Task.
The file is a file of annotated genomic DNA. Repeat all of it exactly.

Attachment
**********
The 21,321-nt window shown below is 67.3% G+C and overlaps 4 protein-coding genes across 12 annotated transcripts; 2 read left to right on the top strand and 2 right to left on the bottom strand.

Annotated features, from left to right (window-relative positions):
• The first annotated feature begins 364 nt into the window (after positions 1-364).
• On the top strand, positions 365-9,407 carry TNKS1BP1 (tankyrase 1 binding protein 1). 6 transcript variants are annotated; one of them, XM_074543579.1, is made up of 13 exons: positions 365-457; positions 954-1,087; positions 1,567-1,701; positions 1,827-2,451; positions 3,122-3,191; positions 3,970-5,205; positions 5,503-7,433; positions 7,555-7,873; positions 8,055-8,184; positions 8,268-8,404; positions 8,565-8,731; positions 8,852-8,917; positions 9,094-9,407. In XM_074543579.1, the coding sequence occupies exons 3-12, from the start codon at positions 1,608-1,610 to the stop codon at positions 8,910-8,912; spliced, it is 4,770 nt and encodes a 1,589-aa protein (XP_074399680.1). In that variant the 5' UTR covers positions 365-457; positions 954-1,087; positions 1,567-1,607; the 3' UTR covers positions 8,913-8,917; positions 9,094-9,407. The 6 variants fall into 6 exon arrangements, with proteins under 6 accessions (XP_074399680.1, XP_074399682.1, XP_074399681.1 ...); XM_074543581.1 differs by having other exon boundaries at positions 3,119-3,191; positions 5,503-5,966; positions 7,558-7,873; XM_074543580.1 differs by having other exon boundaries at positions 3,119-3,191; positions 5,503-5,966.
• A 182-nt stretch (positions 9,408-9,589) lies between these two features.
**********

The 21,321-nt window shown below is 67.3% G+C and overlaps 4 protein-coding genes across 12 annotated transcripts; 2 read left to right on the top strand and 2 right to left on the bottom strand.

Annotated features, from left to right (window-relative positions):
• The first annotated feature begins 364 nt into the window (after positions 1-364).
• On the top strand, positions 365-9,407 carry TNKS1BP1 (tankyrase 1 binding protein 1). 6 transcript variants are annotated; one of them, XM_074543579.1, is made up of 13 exons: positions 365-457; positions 954-1,087; positions 1,567-1,701; positions 1,827-2,451; positions 3,122-3,191; positions 3,970-5,205; positions 5,503-7,433; positions 7,555-7,873; positions 8,055-8,184; positions 8,268-8,404; positions 8,565-8,731; positions 8,852-8,917; positions 9,094-9,407. In XM_074543579.1, the coding sequence occupies exons 3-12, from the start codon at positions 1,608-1,610 to the stop codon at positions 8,910-8,912; spliced, it is 4,770 nt and encodes a 1,589-aa protein (XP_074399680.1). In that variant the 5' UTR covers positions 365-457; positions 954-1,087; positions 1,567-1,607; the 3' UTR covers positions 8,913-8,917; positions 9,094-9,407. The 6 variants fall into 6 exon arrangements, with proteins under 6 accessions (XP_074399680.1, XP_074399682.1, XP_074399681.1 ...); XM_074543581.1 differs by having other exon boundaries at positions 3,119-3,191; positions 5,503-5,966; positions 7,558-7,873; XM_074543580.1 differs by having other exon boundaries at positions 3,119-3,191; positions 5,503-5,966.
• A 182-nt stretch (positions 9,408-9,589) lies between these two features.